Georgia Ry. & Power Co. v. College Park,
262 U.S. 441 (1923)

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U.S. Supreme Court

Georgia Ry. & Power Co. v. College Park, 262 U.S. 441 (1923)

Georgia Railway & Power Company v. College Park

No. 464

Argued April 24, 25, 1923

Decided June 4, 1923

262 U.S. 441




1. A state statute extending the limits of a city and construed as having the effect of rendering applicable to the added territory maximum street railway rates fixed by an earlier contract between the city and the street railway company impairs the obligation of the contract by adding to its burdens. P. 442. Georgia Ry. & Power Co. v. Decatur, ante 262 U. S. 432.

2. A contract of a street railway company with a city to carry passengers for a fare not greater than a stated maximum does not oblige it to issue free transfers. Id.

3. A contract of a street railway company with a city fixing a maximum fare for passage from that city to another city construed in accordance with the practice of the parties, as applying to passage between the cities in either direction. Id.

153 Ga. 329 reversed; certiorari denied.

Error to a decree of the Supreme Court of Georgia affirming a decree for the City of College Park in its suit to enforce compliance with a contract fixing street railway fares.

MR. JUSTICE SUTHERLAND delivered the opinion of the Court.

The facts in this case and the contentions to be considered, with some exceptions presently to be stated, are essentially the same as those involved in Georgia Ry. & Power Co. v. Decatur, just decided, ante, 262 U. S. 432. From their inception in the state courts, the two cases

Page 262 U. S. 442

have been considered together, and in each of the three decisions referred to in the Decatur case, the state supreme court has disposed of them in a single opinion.

The contract here involved was made in 1905. It granted to the electric company the right to convert its single track within the limits of the municipality into a double track line of electric railway and provided:

"That no greater fare than that of five cents for each passenger be charged for passage from the southern limits of said City of College Park to some central point in the city of Atlanta."

The contract, however, unlike the Decatur one, contains no provision on the subject of transfers. Subsequently, by an act of the legislature, the limits of College Park were extended so as to take in a portion of the College Park line theretofore outside the municipality. Upon the authority of the Decatur case, we hold that the application of the five-cent fare to the annexed territory impairs the obligation of the contract. In addition to that, the order of the commission requiring the issuance of free transfers to College Park patrons was erroneous.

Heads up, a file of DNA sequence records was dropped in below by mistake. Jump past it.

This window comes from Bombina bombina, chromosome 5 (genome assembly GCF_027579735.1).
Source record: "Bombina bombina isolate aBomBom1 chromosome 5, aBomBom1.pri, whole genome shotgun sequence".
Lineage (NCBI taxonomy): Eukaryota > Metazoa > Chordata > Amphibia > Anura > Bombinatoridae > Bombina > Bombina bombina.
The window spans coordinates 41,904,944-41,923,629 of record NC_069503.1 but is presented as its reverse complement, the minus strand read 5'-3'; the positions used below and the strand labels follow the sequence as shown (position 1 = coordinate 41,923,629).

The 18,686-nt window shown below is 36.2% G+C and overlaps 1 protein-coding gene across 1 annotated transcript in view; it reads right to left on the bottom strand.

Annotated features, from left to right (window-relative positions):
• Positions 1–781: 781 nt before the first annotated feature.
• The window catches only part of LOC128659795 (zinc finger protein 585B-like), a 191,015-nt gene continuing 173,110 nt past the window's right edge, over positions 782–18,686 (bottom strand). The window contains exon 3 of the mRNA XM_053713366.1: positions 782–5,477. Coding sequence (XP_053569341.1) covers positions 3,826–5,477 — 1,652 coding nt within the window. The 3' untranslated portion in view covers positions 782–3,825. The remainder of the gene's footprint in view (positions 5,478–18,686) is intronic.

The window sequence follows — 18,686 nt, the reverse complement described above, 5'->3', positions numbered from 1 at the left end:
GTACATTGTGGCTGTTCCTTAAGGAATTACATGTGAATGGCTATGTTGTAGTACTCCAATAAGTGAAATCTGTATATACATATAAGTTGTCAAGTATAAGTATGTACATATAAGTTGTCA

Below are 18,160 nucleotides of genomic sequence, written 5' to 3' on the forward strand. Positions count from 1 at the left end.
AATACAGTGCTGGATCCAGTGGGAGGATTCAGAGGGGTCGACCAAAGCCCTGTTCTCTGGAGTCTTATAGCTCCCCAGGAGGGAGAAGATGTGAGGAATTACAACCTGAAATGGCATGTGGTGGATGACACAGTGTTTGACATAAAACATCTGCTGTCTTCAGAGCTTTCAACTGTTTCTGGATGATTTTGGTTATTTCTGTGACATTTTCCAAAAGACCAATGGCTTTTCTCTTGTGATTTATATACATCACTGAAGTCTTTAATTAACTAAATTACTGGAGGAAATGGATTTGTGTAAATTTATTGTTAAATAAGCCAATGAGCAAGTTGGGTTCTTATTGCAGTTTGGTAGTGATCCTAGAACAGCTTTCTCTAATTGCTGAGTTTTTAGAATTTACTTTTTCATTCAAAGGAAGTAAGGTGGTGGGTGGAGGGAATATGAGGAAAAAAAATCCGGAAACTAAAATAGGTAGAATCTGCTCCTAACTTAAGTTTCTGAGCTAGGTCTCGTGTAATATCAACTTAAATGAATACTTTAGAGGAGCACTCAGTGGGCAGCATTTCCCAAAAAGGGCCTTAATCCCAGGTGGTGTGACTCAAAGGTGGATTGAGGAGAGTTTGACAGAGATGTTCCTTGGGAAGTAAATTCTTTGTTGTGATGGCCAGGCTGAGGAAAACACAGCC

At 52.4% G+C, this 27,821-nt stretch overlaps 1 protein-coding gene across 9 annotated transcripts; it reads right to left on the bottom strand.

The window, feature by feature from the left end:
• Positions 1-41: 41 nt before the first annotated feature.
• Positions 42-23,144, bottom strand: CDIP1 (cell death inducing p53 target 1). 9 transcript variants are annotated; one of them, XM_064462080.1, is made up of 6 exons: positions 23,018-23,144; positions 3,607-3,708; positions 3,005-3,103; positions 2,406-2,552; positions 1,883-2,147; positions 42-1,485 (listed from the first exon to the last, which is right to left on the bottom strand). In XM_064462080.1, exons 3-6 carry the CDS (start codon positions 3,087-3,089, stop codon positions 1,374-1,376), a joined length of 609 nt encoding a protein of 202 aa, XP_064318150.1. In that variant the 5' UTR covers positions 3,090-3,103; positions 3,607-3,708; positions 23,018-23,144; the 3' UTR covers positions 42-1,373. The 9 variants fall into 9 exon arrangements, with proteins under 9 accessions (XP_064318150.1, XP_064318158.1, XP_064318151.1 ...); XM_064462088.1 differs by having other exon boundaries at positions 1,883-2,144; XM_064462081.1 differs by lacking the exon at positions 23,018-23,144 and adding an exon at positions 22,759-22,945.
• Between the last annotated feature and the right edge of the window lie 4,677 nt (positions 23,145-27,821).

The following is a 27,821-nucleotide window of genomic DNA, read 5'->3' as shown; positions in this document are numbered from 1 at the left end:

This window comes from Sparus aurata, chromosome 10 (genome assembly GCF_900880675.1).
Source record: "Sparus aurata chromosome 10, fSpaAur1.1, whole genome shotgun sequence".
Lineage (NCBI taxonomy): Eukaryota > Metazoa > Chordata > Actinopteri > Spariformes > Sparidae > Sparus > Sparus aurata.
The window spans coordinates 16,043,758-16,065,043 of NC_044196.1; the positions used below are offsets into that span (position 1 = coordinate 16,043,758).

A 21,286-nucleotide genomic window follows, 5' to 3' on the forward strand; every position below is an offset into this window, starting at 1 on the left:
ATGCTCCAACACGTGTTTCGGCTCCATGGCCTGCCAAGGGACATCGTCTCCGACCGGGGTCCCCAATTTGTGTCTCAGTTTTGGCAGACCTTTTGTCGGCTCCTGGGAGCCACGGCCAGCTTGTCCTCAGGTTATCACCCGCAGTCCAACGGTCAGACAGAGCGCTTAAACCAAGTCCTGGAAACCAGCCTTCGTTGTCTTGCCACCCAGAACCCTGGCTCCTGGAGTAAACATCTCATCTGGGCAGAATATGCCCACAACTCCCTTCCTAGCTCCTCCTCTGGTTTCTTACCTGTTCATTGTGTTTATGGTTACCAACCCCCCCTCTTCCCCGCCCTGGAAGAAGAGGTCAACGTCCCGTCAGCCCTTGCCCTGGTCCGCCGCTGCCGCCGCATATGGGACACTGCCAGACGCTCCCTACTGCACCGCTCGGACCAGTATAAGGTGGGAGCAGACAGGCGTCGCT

The state courts, in effect, construed the contract as obliging defendant to carry passengers in both directions between College Park and Atlanta at the stipulated rate, and with this construction we agree. It cannot be supposed to have been within the intention of the contracting parties that one rate of fare should be charged for passage in one direction and a different rate in the opposite direction, for the same distance, over the same line, under the same conditions and entailing the same service. Such a construction of the clause would subvert the plain purpose of the ordinance, which was to fix a five-cent fare between the two cities. We construe the phrase "from . . . College Park to . . . Atlanta" as though it read "between College Park and Atlanta." See State v. Stone, 20 R.I. 269. This construction, moreover,

Page 262 U. S. 443

agrees with the practice of the appellant, extending over many years in charging the same fare in each direction.

The decree of the state supreme court is reversed, and the cause remanded for further proceedings not inconsistent with this opinion.


Writ of certiorari denied.

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